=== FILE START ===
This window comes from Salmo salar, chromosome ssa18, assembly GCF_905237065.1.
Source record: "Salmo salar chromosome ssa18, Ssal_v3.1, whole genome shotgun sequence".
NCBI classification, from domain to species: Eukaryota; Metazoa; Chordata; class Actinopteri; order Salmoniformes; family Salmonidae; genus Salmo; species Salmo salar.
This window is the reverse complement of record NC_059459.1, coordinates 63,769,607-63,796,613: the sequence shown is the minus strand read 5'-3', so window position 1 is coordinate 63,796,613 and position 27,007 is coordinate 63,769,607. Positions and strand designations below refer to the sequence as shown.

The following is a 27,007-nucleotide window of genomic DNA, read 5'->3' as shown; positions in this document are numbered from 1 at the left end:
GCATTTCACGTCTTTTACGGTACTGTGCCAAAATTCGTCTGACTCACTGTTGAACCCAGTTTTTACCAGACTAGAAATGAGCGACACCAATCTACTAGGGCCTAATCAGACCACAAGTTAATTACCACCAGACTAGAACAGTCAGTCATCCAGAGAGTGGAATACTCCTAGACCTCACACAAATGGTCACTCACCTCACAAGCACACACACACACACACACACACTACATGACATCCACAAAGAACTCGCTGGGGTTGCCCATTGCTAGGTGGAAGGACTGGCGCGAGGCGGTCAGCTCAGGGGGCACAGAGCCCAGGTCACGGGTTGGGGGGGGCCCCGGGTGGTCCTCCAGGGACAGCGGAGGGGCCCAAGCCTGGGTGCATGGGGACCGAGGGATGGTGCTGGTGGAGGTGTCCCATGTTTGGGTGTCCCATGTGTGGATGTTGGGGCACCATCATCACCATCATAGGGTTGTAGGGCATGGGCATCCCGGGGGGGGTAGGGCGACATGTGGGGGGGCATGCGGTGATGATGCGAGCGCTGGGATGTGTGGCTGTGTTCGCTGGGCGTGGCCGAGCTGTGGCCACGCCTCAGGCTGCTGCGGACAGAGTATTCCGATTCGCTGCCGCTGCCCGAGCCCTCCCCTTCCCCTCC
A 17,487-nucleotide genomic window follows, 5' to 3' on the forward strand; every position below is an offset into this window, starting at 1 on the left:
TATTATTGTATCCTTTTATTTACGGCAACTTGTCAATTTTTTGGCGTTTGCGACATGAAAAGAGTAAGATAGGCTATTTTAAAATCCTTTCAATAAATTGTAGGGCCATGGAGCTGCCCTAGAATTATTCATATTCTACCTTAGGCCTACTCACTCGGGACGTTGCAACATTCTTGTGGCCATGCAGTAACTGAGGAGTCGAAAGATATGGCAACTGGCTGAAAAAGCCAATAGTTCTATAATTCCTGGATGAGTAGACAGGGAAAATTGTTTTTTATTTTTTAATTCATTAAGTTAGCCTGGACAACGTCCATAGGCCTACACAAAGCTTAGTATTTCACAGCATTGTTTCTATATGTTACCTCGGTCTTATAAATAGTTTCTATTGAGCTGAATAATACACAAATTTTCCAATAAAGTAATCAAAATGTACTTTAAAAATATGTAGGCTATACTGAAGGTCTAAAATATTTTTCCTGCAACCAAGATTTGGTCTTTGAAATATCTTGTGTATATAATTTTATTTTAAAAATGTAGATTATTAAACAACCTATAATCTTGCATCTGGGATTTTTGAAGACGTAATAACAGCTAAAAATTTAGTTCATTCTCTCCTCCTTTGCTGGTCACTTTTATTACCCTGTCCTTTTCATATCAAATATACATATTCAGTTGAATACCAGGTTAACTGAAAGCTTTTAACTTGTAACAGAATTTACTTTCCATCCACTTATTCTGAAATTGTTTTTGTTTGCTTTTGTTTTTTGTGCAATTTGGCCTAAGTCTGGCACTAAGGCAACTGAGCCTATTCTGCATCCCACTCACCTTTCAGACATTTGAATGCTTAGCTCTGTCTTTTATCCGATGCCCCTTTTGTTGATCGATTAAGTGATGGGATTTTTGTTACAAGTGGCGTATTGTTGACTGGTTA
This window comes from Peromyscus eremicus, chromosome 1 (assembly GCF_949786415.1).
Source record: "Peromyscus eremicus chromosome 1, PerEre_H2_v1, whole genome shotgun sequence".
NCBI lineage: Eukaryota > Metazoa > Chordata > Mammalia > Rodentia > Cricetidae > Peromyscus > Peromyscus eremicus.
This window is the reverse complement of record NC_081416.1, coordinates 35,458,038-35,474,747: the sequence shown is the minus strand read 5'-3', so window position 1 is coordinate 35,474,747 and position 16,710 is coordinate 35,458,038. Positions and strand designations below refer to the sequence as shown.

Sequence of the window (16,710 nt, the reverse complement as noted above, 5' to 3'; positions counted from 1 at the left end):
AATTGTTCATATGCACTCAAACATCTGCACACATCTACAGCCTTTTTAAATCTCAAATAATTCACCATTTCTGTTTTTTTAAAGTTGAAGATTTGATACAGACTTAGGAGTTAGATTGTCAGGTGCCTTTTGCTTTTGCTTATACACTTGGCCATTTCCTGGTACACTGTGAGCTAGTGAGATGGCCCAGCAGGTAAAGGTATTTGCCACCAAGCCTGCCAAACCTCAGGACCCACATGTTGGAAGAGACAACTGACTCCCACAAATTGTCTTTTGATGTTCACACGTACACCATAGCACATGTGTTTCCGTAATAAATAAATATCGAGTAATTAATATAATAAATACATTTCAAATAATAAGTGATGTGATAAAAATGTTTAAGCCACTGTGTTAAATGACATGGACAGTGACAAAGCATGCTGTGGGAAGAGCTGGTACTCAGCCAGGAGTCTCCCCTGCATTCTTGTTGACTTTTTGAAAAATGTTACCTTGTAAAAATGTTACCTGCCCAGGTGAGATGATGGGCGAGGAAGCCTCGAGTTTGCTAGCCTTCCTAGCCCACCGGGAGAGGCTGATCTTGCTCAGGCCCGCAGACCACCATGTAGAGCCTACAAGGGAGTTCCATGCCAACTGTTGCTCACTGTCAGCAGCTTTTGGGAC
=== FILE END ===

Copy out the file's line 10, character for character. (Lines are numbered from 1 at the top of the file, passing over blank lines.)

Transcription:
Source record: "Peromyscus eremicus chromosome 1, PerEre_H2_v1, whole genome shotgun sequence".